We are continuing to add to this post. Statements are excerpted and linked below.
From the Rt. Rev. Diana D Akiyama, Episcopal Diocese of Oregon:
“I am filled with deep sorrow over the shootings in Atlanta. When I first heard the news, I was speechless. It has taken me a while to find the words because my first reaction was to weep and wail. What followed after silence and prayer, was a petition to God for the troubled man with the gun. For peace to replace the violence in his heart. For love to replace his indifference to human life. For healing to replace his broken spirit. For a relationship with one kind person to replace the demons that torment him. And I also pray that we will, each of us, take the practice of prayer seriously because, without prayer, we begin to believe that the demons are ‘out there’ needing to be slayed. In fact, the most deadly demons are within. Let us pray to God to be liberated from our fears. Let us pray to God to become each others beloved in Christ so that our alienation is no more. Let us then, with authentic hope, say to one another, ‘the Peace of Christ be always with you.’”
Today, we stand in solidarity with our Asian siblings, and we are committed to reach out to them, offering kindness and love, so that we can become The Beloved Community. Acts of racial hatred need to end NOW.
From the Rev. Canon Leonard L. Hamlin, Sr., Canon Missioner and Minister for Equity and Inclusion at Washington National Cathedral
From Canon Missioner @LLHSR after two shootings in one week:
"We could live differently, but as a nation we choose not to. Until we summon the collective will to fight this problem, Americans will continue to die from gun violence."https://t.co/RlU06z4nTa pic.twitter.com/hhfBNZVTol
— Washington National Cathedral (@WNCathedral) March 23, 2021
From Dean Randy Hollerith of Washington National Cathedral:
“…what we do know is that words matter — and that hateful words can lead to violent consequences. How we talk about our neighbors on God’s good Earth is just as important as how we treat them.
“And when our words are used to demean and dehumanize, it’s not long before our actions can follow.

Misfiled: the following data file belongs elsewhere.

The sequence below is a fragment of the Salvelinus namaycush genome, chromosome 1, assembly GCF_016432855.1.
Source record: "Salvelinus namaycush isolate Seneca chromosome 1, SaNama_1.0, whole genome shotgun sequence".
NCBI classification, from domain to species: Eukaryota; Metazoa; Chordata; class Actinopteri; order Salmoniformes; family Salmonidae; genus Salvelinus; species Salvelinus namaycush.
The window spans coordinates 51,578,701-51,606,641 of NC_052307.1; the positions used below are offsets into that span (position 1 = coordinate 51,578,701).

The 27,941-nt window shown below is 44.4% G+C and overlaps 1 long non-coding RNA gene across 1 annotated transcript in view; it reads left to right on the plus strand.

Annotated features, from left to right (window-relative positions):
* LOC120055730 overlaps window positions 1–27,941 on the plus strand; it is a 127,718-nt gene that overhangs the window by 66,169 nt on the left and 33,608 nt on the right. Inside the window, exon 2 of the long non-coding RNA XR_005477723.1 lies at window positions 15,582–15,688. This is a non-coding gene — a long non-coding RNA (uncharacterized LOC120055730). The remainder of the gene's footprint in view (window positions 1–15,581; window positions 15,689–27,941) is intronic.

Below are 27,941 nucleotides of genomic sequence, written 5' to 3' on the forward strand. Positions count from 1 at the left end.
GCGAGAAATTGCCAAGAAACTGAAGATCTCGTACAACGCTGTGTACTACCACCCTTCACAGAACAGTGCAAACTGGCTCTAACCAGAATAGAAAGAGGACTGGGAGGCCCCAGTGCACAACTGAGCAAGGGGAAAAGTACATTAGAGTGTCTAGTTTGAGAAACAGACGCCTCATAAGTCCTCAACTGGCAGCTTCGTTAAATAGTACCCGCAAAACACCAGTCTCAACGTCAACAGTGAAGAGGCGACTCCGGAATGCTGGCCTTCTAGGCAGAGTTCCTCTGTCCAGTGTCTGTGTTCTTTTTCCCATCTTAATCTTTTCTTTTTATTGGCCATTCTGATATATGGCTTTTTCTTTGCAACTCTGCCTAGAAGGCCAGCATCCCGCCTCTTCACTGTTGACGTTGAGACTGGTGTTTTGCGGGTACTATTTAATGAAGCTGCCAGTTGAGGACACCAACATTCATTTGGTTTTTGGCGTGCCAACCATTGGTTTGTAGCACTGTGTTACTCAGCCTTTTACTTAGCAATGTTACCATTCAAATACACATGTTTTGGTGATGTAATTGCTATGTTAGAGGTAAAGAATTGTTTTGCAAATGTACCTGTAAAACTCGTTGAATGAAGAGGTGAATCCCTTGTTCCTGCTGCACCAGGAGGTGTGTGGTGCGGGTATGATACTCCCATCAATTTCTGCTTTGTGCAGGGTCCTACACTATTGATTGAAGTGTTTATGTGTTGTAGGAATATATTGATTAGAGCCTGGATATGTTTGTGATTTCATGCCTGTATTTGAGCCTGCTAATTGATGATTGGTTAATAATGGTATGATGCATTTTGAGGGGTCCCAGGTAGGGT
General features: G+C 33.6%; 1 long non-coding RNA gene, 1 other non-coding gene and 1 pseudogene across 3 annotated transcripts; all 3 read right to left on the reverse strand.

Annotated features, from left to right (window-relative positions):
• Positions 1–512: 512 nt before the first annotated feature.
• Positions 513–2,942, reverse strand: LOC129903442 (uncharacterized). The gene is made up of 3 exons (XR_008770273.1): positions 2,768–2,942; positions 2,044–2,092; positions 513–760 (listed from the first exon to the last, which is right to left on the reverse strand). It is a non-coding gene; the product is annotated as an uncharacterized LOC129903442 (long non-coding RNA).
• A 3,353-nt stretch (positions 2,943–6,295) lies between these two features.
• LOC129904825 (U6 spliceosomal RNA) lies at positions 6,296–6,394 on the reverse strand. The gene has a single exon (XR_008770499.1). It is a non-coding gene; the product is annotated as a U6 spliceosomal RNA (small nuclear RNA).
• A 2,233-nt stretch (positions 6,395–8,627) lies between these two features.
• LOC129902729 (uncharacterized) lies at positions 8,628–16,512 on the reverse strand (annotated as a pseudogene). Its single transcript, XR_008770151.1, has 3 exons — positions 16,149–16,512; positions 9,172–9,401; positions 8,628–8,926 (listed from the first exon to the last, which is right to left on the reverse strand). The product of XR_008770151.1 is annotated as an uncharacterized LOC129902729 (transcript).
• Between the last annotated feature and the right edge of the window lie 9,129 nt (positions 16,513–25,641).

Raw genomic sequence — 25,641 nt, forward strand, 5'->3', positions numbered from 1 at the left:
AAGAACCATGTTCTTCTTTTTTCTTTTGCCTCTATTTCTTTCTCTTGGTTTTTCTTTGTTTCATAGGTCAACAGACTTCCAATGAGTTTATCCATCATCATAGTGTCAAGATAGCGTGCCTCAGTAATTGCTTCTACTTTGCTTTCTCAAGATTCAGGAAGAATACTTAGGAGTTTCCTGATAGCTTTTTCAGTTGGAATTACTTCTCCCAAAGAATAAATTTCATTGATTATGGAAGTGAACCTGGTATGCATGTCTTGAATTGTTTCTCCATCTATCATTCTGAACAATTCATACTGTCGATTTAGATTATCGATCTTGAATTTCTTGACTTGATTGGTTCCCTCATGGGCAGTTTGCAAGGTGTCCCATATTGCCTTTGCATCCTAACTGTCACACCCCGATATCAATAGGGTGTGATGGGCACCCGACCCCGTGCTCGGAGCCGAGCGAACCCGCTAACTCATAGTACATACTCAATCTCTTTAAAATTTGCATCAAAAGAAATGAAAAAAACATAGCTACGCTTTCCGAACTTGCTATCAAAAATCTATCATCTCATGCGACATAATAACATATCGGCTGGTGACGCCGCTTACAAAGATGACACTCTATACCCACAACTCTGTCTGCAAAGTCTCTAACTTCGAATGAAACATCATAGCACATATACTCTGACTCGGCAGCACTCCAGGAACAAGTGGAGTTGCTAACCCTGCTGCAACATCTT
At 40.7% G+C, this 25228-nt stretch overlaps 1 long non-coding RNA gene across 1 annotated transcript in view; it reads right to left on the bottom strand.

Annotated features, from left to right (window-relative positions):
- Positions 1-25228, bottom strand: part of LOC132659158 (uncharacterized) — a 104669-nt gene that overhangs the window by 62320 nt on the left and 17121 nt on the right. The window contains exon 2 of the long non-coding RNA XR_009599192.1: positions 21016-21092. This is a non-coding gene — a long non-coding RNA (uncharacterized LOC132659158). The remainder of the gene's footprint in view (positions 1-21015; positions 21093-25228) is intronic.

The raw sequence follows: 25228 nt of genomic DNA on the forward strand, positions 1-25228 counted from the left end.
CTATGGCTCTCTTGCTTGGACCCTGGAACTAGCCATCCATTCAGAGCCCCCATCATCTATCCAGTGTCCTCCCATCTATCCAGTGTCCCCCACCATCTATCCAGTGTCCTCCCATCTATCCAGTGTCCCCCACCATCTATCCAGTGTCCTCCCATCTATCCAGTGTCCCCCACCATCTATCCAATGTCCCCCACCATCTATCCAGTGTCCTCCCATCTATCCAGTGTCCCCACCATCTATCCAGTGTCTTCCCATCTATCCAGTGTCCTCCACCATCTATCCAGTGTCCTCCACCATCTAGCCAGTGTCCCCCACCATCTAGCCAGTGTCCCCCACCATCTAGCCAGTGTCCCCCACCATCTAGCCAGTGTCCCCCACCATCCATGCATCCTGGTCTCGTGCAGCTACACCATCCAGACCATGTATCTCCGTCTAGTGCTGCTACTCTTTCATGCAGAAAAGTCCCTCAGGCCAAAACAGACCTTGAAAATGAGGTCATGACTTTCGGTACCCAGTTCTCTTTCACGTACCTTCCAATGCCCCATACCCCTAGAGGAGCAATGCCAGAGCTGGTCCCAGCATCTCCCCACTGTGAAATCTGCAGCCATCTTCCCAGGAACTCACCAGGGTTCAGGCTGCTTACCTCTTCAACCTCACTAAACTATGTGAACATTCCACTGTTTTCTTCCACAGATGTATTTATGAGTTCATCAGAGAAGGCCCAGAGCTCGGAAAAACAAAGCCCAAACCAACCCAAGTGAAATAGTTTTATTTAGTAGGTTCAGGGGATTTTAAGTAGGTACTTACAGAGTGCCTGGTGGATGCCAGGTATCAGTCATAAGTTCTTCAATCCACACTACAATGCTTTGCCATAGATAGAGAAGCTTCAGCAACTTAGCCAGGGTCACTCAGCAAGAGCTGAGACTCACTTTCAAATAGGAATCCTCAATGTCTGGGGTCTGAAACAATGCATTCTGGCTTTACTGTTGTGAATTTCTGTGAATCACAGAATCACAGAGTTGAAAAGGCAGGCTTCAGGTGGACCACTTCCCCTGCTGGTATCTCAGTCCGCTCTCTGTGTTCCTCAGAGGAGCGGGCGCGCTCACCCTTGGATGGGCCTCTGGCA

“When the COVID-19 pandemic unleashed its fury on our global community, too many were too quick to label it as the ‘China Virus’ or ‘Kung flu.’ Soon after, our Asian American neighbors were subjected to slurs, attacks and ugly discrimination. Neighborhoods were targeted, businesses were closed and even children were ostracized.
“As America continues to wrestle with its original sin of racism, each of us must remain vigilant. How we speak about the ‘other’ — other races or ethnicities, other genders, other sexual orientations or other beliefs — shapes not only our souls but also our actions.”
From the bishops of the Episcopal Diocese of Virginia:
“We must also pray, especially for our Asian and Asian American siblings against whom hate crimes in US cities has risen 150% since the pandemic began. God give our family members comfort and hope in this time of fear. God strengthen us to claim our high calling to be instruments of God’s peace in this beautiful and broken world.”
From Bishop Greg Brewer, of the Episcopal Diocese of Central Florida:
It is clear that the murders of Asian women in Atlanta has become the gateway for many to see the pattern of racial mistreatment of Asians that has been there all along. Pray that we can renounce the demonic power of racial prejudice and, by grace, become God’s people who serve.
— Greg Brewer (@revgregbrewer) March 19, 2021
From Bishop Greg Rickel, of the Episcopal Diocese of Olympia:
“As Christian leaders and bishops, we are particularly disturbed that the alleged shooter’s Christian faith is reported to have fueled his desire to murder the women in massage spas whom he believed were sexual temptations. It grieves us that the Christian faith we profess can be twisted and deformed in ways that give rise to violence, particularly to gun violence, by white Christian men against women and people of color. Christian churches, regardless of theology or denomination, must explicitly reject the idea that God wants Christian men to dominate or kill other human beings. Such is not the way of Jesus. Such is not the way of love.”
Presiding Bishop Michael Curry, quoted in the Episcopal News Service:
“… on March 18, Presiding Bishop Michael Curry issued a statement about the killings.
‘Wherever and whenever hatred or bigotry rises up and is directed at any child of God, we who follow Jesus of Nazareth and therefore stand for love, must act,’ he said. ‘We must stand up, speak up and show up. Today we do so with and for our Asian American and Pacific Islander brothers, sisters and siblings.’”
From the Very Rev Steven L Thomason, Saint Mark’s Episcopal Cathedral of Seattle:
“Whatever the motives, and whatever other ‘isms’ may be involved in this mass murder, it is evident that these were racially motivated hate crimes targeting Asian women. What’s more, I have heard from Asian Americans in the Saint Mark’s community in the last 24 hours expressing a real fear for their lack of safety in this time—and yes, in this place…in Seattle where we have heard accounts of violence against Asian Americans precipitated by an insidious xenophobia seeking to lay blame for a viral pandemic. This is not an issue for a city in the Deep South—it is an epidemic that has swept the nation, and lurks in our midst as well—right here, right now.”
It is hard to know what to decry first in the toxic stew of racism, misogyny, religious violence, and gun culture. Most basic, perhaps, is the fact that the alleged killer bought his weapon just hours before the attacks began. The sale was entirely legal, showing yet again that standards for gun purchasing and ownership across our nation are far too lenient. Day after day, innocent people pay the price.”
Photo Credit: Mike Labrum on Unsplash